Decision #50/21 - Type: Workers Compensation
The worker is appealing the decision made by the Workers Compensation Board ("WCB") that she is not entitled to a permanent partial impairment award. A file review was held on November 19, 2020 to consider the worker's appeal.
Whether or not the worker is entitled to a permanent partial impairment award.
That the worker is entitled to a permanent partial impairment award.
On November 9, 2017, the worker reported to the WCB that she injured her left heel at work on November 6, 2017 when a person pushed a cart into her from behind, catching her left heel. The worker noted she felt "instant sharp pain" in her left heel, could barely walk and was limping throughout the day. She also noted her foot was swollen the next day and she sought medical attention.
At the appointment with her family physician on November 7, 2017, the physician noted tenderness and an inability to walk, and diagnosed the worker with an avulsion injury to her Achilles tendon. The worker was referred to an orthopedic specialist and it was recommended she remain off work. On November 10, 2017, the worker was seen by the orthopedic specialist, who noted swelling, bruising and a hematoma. The worker was diagnosed with a left calcaneus fracture and was placed in a cast.
On November 16, 2017, the WCB's Compensation Services advised the worker that her claim was accepted and payment of benefits commenced. The worker underwent conservative treatment for her compensable left foot injury, including physiotherapy, and remained off work. In a January 9, 2018 report from a treating podiatrist, the podiatrist noted that the worker was also receiving treatment for a non-work-related injury to her right foot. The worker subsequently underwent surgery on her right foot.
On December 6, 2019, the worker's file was reviewed by a WCB physiotherapy consultant, who indicated the worker's November 6, 2017 diagnosis was a left heel contusion and that the initial concern with regard to a calcaneus avulsion fracture and/or Achilles tendon injury had been ruled out based on a WCB radiology consultant's review of the imaging reports. The WCB physiotherapy consultant went on to note that the worker was likely at maximum medical improvement and her active guided left versus right ankle mobility should be evaluated for a permanent partial impairment ("PPI") rating. The consultant further opined that there was a major pre-existing/co-existing condition related to the PPI.
On January 7, 2020, the worker attended a call-in examination with the WCB physiotherapy consultant for the purpose of determining the PPI rating resulting from the November 6, 2017 workplace accident. During the examination, the WCB physiotherapy consultant noted that any attempt to evaluate guided left ankle mobility was met with "…an abrupt muscular resistance that blocked further motion. Gentle repetitive motion of the left ankle into plantarflexion allowed for some improvement in range of motion that was not maintained on formal measurement." The consultant concluded that "The nature of the current range of motion findings at the left ankle is not medically accounted for in relation to the reported mechanism of the November 6, 2017 accident and resultant contusion of the left heel," and that a non-scheduled rating would be considered using The American Medical Association's Guides to the Evaluation of Permanent Impairment, Sixth Edition (the "AMA Guides").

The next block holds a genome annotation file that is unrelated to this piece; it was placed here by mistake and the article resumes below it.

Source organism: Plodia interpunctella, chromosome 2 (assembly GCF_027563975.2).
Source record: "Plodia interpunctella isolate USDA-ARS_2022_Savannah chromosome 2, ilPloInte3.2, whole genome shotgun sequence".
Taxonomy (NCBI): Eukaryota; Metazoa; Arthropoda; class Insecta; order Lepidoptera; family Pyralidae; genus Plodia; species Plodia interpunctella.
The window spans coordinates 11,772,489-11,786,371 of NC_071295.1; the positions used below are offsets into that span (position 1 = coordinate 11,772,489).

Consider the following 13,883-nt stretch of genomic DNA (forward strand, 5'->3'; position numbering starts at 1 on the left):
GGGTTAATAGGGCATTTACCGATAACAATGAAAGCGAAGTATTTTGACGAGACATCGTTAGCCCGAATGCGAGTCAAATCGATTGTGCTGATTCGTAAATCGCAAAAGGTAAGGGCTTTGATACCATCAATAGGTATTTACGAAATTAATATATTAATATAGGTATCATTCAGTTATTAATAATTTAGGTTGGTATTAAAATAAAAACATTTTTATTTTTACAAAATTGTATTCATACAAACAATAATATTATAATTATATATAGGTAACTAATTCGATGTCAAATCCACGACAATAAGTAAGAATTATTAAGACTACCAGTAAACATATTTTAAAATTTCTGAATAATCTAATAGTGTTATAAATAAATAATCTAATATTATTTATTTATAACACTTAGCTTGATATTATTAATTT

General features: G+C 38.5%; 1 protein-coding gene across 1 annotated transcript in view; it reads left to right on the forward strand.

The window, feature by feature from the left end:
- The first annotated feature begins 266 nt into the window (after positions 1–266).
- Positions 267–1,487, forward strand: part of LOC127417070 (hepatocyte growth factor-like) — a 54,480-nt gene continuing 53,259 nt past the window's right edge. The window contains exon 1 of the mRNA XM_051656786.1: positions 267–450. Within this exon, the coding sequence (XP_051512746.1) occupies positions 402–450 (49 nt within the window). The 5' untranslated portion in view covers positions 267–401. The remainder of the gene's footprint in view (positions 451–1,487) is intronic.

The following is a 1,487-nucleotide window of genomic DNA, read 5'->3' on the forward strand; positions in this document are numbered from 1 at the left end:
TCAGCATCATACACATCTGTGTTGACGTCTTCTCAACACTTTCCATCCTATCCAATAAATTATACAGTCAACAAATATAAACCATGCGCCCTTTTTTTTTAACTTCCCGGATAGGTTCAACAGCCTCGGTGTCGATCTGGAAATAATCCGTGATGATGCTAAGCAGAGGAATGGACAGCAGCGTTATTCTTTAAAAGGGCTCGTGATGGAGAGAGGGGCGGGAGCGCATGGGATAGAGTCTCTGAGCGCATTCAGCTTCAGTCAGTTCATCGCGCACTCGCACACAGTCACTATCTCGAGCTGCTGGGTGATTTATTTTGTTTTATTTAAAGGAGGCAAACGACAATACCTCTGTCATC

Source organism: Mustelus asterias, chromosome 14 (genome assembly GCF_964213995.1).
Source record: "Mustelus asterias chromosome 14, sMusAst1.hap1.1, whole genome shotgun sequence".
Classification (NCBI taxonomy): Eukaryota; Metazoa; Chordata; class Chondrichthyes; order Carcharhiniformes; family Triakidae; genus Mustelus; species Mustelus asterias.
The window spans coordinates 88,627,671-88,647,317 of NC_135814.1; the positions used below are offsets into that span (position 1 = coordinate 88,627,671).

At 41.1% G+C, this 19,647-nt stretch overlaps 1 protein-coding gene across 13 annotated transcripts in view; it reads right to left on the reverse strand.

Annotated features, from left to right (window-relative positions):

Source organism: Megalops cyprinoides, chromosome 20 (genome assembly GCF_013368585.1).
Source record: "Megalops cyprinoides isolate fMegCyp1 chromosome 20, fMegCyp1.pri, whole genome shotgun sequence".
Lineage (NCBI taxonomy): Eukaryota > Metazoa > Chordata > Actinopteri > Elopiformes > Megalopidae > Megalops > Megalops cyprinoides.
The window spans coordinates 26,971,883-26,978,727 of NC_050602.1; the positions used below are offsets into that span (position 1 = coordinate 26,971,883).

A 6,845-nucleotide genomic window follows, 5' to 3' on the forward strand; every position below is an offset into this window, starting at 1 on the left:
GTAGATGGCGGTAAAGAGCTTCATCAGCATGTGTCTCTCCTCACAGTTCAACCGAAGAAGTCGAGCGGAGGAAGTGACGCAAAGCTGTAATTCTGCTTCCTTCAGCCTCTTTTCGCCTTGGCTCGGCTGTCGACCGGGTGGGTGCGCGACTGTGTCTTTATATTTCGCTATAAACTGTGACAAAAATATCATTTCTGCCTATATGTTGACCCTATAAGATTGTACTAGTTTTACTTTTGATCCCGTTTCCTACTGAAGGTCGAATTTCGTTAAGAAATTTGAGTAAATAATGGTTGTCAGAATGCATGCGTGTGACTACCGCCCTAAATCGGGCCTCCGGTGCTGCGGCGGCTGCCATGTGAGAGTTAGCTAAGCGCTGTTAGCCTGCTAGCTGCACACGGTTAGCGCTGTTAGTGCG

The WCB physiotherapy consultant went on to determine that the rating for the impairment stemming from the November 6, 2017 accident as per the AMA Guides was the maximum 2% lower extremity rating under Class 1, which was converted to a 1% whole person rating pursuant to the Guides. The consultant further concluded that as the worker had a major pre-existing/co-existing condition related to the PPI, the 1% whole person impairment rating would be pro-rated by 50%, resulting in a 0.5% whole body PPI rating. On January 23, 2020, the WCB's Chief Medical Officer noted his agreement with the determination of an unscheduled impairment rating.
On February 12, 2020, the worker's WCB case manager advised the worker that the WCB Healthcare had assessed her PPI rating as 1%, but that this had to be reduced by one-half due to a pre-existing condition. The worker advised that she was unaware of any pre-existing condition, and the case manager agreed to forward a copy of the WCB physiotherapy consultant's PPI report to her treating practitioners for comment.
By letter dated February 24, 2020, the worker's treating physiotherapist provided the WCB with a narrative report setting out updated range of motion measurements and strength test findings from a February 20, 2020 examination of the worker. On February 27, 2020, the worker's treating nurse practitioner also provided a narrative report setting out a chronology of the worker's injury and ongoing disability, and the impact her injury had had on her activities of daily living. The new medical information was reviewed by the WCB physiotherapy consultant, and on March 5, 2020, the case manager advised the worker that there would be no change to her PPI rating.
On March 11, 2020, the worker requested that Review Office reconsider the WCB's decision. The worker submitted that her treating healthcare providers confirmed her limited range of motion and left ankle/heel impairment, and that she was entitled to a higher PPI rating. On March 17, 2020, Review Office referred the matter back to Compensation Services to provide the worker with a formal decision letter with respect to her PPI review and rationale.
By letter dated March 25, 2020, Compensation Services advised the worker that following a review of the new medical information from her healthcare providers, the impairment rating remained the same and she was not entitled to a PPI award. The request for reconsideration was referred back to Review Office, and on May 4, 2020, the employer's representative provided a submission in support of Compensation Services' decision.
On May 20, 2020, Review Office determined that the worker was not entitled to a permanent partial impairment award. Review Office agreed with the WCB physiotherapy consultant's use of the AMA Guides to determine the appropriate rating and accepted the 1% PPI whole person rating. Review Office further agreed that the worker had a major pre-existing/co-existing condition related to the PPI, and that pro-rating the 1% PPI rating by 50%, resulting in a 0.5% whole body PPI, was correct. Review Office went on to conclude that as the WCB does not grant PPI awards for ratings less than 1% under its legislation, there was no entitlement to a PPI award.